Ancient Chinese Philosophy for Kids - Confucianism, Taoism, and Chinese Buddhism
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Ancient Chinese Philosophy

The first major philosopher who lived in China was Lao Tsu (if he really existed), about 600 BC, under the Eastern Chou dynasty. Lao Tsu founded the philosophy of Taoism, which said that people should try to live in harmony with the universe, rather than fighting it. Instead of living by rigid rules and laws, people should try to work with the natural way of the world, and in this way their lives would be easier and happier.

Not long after Lao Tsu began teaching Taoist ideas, another philosopher named Confucius came along to disagree with him. Confucius, who lived about 550 BC, also under the Eastern Chou dynasty, taught that people should recognize their responsibilities to the larger society, and work to uphold the laws and customs of their society. If everyone was a good citizen, the whole community would benefit and everyone would be happier.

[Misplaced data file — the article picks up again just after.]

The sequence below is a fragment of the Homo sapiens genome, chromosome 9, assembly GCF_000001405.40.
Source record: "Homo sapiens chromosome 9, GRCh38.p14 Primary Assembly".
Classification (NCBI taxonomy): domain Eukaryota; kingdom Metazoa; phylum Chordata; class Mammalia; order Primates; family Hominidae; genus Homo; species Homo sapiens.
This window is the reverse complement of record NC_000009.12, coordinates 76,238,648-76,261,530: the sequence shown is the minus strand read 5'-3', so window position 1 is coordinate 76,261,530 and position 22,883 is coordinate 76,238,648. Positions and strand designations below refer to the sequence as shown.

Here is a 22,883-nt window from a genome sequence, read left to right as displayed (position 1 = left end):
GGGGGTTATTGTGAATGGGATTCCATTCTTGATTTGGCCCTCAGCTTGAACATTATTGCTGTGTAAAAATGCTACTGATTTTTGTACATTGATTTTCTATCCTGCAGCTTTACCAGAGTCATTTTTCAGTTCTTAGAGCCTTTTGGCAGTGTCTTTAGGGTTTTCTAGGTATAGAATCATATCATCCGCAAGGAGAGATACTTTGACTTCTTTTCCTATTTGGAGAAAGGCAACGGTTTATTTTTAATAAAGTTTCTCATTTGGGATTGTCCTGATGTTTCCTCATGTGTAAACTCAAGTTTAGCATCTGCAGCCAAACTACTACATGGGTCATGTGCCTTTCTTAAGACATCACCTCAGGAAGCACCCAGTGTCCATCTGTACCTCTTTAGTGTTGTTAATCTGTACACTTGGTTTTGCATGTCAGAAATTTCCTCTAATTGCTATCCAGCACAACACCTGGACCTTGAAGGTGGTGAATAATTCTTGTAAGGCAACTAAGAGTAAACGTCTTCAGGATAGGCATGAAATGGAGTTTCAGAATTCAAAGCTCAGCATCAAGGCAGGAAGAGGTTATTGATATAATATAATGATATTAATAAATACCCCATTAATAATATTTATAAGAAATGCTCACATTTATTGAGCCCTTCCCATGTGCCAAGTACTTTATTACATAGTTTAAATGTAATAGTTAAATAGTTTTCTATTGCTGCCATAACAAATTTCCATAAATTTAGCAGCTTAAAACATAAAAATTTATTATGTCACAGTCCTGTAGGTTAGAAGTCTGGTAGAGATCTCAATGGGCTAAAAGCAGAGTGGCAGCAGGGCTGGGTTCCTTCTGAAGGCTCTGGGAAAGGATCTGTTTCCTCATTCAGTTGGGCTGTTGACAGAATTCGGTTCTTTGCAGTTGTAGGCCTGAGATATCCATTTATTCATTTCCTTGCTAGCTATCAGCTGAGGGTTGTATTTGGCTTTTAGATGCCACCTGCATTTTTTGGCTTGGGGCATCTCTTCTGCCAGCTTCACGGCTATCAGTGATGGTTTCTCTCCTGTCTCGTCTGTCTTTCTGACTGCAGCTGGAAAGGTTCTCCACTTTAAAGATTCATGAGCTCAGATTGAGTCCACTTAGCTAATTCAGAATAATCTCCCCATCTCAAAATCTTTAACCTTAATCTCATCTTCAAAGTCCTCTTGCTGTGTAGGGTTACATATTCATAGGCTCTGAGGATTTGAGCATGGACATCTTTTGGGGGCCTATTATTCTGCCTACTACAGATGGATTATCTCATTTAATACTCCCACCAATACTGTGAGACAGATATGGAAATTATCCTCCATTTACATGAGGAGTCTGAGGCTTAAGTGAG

You can see that these two ideas conflict with each other. Yet both Taoism and Confucianism were popular all over China for the next two thousand years, and they are still both popular today.

To find out more about Chinese philosophy, check out these books from Amazon.com or from your library:

Confucius: The Golden Rule, by Russell Freedman (2002). For kids - some biography, and some philosophy. Good reviews.

The Life and Times of Confucius, by Kathleen Tracy (2004). For kids.

One World, Many Religions: The Ways We Worship, by Mary Pope Osborne (1996). For kids.

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Copyright 2012-2014 Karen Carr, Portland State University. This page last updated 2014. Powered by Dewahost.
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